Sunday, December 2, 2012

Silver Linings Playbook

Jennifer Lawrence and Bradley Cooper in David O. Russell's Silver Linings Playbook
**** out of ****

Writer-Director David O. Russell’s adaptation of Matthew Quick’s novel, The Silver Linings Playbook is a classic screwball romantic comedy by design but much more with its great one-liners, a perfect ensemble cast and manic direction. It has everything required for the kind of film it is with the welcome addition of biting dialogue and fierce confrontations.

In films like Flirting with Disaster, I Heart Huckabees and The Fighter, Russell has displayed a knack for creating frantic atmospheres where characters engage in banter which may go in the direction of viciousness and sometimes violent passionate outbursts. A romantic comedy about a man with bipolar disorder is right up his alley.

The brilliant Bradley Cooper plays Pat, a former teacher just released from a mental institution who is now without a job and who’s ex-wife has issued a restraining order. Forced to move back in with his parents, played by the excellent Australian actress Jacki Weaver and the great Robert De Niro, he visits old friends with the ulterior motive of reconciling with his ex-wife. A police officer (Dash Mihock), a psychiatrist (Anupam Kher) and Pat’s parents are all on his back, trying to keep him under control. Cooper plays Pat with absurdly hilarious mood-swings, a desperation for enthusiasm, and a talent for locking eye contact when making conversation. It is a superb job.

Here is an interview with Cooper.

He meets Tiffany, played by the “Louisville is so damn proud of you” - Jennifer Lawrence who came to this movie to save all manic pixie dream girls from their sins. Her winning screen-presence seems to prove more range with every film in which she appears. Lawrence plays a young widow who has been sexually reckless since her husband’s death and is prone to fits of rage when she feels judged. Pat and Tiffany’s inappropriate frankness about everything creates beautiful chemistry and ugly explosions. It’s all funny. Pat is forward with Tiffany that he needs her because she has connections with his ex to whom she may be willing to deliver a letter. In exchange for this service, Tiffany wants Pat to participate in a dance competition for which she requires a partner.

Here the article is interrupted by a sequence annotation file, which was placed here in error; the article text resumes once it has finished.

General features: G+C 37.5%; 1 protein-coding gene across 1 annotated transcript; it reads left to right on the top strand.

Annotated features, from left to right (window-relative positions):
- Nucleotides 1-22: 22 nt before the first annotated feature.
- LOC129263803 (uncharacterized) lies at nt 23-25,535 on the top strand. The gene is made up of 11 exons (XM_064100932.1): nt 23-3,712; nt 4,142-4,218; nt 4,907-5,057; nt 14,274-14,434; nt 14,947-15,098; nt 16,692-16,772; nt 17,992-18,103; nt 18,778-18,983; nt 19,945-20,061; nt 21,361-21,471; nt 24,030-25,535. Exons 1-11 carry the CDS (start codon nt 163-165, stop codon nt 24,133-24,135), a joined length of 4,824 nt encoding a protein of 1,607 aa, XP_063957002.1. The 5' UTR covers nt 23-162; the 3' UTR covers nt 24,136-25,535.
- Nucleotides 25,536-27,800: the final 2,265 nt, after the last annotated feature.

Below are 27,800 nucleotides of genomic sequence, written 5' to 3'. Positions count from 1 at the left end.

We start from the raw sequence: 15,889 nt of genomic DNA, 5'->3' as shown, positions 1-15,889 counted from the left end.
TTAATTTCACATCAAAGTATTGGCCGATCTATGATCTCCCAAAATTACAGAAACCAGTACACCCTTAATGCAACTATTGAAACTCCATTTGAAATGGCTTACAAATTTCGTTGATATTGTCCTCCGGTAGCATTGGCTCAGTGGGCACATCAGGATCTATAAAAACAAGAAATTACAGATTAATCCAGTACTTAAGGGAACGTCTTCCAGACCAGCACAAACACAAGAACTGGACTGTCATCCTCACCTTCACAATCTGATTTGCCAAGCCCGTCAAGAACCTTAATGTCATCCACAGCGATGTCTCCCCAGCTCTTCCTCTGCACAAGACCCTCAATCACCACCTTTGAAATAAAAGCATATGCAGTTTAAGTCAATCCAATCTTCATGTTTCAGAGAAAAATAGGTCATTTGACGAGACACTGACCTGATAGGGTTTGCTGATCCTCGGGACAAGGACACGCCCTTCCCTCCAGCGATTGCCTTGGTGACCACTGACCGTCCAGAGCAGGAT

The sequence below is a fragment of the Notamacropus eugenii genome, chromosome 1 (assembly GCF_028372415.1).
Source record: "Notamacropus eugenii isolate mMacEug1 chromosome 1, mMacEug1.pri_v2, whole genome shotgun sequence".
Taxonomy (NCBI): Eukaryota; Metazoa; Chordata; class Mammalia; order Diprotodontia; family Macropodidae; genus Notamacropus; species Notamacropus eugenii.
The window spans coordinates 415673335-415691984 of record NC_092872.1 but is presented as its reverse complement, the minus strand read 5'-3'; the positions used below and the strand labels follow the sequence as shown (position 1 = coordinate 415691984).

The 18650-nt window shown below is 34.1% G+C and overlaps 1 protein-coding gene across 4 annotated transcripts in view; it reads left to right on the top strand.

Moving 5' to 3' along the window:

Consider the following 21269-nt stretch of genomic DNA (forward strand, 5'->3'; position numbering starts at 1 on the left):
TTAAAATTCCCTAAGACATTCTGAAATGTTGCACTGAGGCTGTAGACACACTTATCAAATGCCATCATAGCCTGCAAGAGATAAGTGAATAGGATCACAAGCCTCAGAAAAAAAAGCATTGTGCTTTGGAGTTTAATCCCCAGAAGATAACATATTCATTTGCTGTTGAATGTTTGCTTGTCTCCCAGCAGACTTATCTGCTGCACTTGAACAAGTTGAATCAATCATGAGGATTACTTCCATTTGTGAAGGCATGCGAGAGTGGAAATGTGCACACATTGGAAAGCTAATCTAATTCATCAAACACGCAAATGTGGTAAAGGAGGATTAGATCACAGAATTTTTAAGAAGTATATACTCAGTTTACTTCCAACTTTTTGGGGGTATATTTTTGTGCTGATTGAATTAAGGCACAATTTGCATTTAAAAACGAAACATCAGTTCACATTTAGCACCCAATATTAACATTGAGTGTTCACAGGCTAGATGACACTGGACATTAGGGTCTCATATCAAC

Meanwhile Pat’s father, an obsessive-compulsive Philadelphia Eagles fan demands the presence of his son when watching games for superstitious reasons. He has financial troubles and is now desperately dependent on making bets with a friend. De Niro is a great actor who recently seems to be in a semi-retired mode. He tends to take roles for which little effort is required and one could imagine another actor playing. Playing Pat Sr., he breaks this trend beautifully as a father who unconsciously shares neurotic tendencies with his son.

Also in the cast, is John Ortiz as a friend troubled by a marriage which Pat is keen to judge in front of groups of people. Chris Tucker plays Danny, a friend Pat made at the institution, who enjoys visiting Pat and regularly escapes the ward to do so.

As with many cherished romantic comedies of the quirky variety, everything comes together too conveniently during the final act and somehow, I’m not bothered by this. This movie, unlike many others in its genre, defeated my cynicism. I wanted to see a little magic happen to these people.

Silver Linings Playbook is one of the best movies of 2012 making great comedy out of characters who perceive each other's problems but not their own. I laughed constantly throughout this movie not so much out of mockery but more from empathy. Everyone has his or her own history of emotionally driven inappropriate behavior and what really works about this film is that I could see myself in it. 

Listen to David Edelstein's review here.

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